We don't need more churned pop music that is written to 'empower' women (cough, cough, "Roar" by Katy Perry) when it really doesn't add much to change women's perceptions of real life.
The poignant message of Beyoncé's album is love. For Blue Ivy (the song "Blue" features Ivy's voice, talking to her mommy), for the baby she lost in her miscarriage and for Jay-Z. It's baffling that in today's society some feminists believe the only kind of role model worth paying attention to are those that fall under the category 'strong women' when women are so much more than that. Women are strong, yes, but strength comes from a certain amount of vulnerability that has been overcome.
Women are complicated, imperfect, not always strong, complex, feeling human beings. Bey doesn't want to conform to 'strong woman' - saying women have to always be strong otherwise they can't claim to be feminist is the equivalent of society's expectations of female beauty. They both result in silencing women.
"Flawless" is perhaps the most powerful song in terms of a political message of feminism. It starts with "Bow Down"'s brilliant beat, where Bey declares: "I took some time to live my life / But don't think I'm just his little wife / Don't get it twisted, get it twisted / This my shit, bow down bitches." The excerpt from Chimamanda Ngozi Adichie's Americanah (one of the best books of the year, about race and gender) that is recited by the author herself adds to this:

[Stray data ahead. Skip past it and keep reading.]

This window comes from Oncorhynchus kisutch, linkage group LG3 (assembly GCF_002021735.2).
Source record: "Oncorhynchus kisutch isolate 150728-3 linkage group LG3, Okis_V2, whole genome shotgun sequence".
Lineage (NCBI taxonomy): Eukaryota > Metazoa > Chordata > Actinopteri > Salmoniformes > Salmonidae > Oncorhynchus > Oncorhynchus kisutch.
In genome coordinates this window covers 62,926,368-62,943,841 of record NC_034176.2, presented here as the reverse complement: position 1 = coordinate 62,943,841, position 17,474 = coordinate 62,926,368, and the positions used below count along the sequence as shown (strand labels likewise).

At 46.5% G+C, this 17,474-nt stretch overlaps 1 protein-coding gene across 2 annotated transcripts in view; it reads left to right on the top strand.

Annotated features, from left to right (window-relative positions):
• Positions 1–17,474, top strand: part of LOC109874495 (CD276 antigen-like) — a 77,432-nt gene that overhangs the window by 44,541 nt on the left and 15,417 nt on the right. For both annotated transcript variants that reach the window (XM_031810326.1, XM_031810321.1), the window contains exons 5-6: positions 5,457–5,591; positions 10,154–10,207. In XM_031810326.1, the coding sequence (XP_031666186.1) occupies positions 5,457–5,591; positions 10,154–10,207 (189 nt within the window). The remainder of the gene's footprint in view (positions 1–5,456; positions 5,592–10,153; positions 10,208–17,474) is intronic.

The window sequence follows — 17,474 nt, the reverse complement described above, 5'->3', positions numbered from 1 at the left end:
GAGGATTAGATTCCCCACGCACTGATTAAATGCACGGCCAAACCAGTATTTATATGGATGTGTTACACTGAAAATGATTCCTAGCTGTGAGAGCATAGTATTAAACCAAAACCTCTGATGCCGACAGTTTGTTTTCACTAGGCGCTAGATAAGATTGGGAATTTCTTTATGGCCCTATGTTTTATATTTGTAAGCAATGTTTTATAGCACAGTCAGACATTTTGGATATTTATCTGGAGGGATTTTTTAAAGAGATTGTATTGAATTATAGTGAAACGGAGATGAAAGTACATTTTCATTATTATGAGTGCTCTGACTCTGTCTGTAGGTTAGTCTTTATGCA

We say to girls "You can have ambition but not too much you should aim to be successful. But not too successful otherwise you will threaten the man". Because I am female I am expected to aspire to marriage. I am expected to make my life choices always keeping in mind that marriage is the most important. Now marriage can be a source of joy and love and mutual support but why do we teach to aspire to marriage and we don't teach boys the same? We raise girls to each other as competitors not for jobs or for accomplishments which I think can be a good thing but for the attention of men we teach girls that they cannot be sexual beings in the way that boys are.
In this excerpt Chimamanda exposes all issues Beyoncé and women in general are faced with: being a wife, with no ambitions. But Bey is a wife, with a ton of ambitions and accomplishments. While her 'bow down, bitches' message might confirm that women are raised to be competitors it also challenges the people who have criticised her: she's been attacked by competitors and she is responding. And then, using Chimamanda's words to explain it.
She hits home with the last line of the excerpt: "Feminist: the person who believes in the social political, and economic equality of the sexes."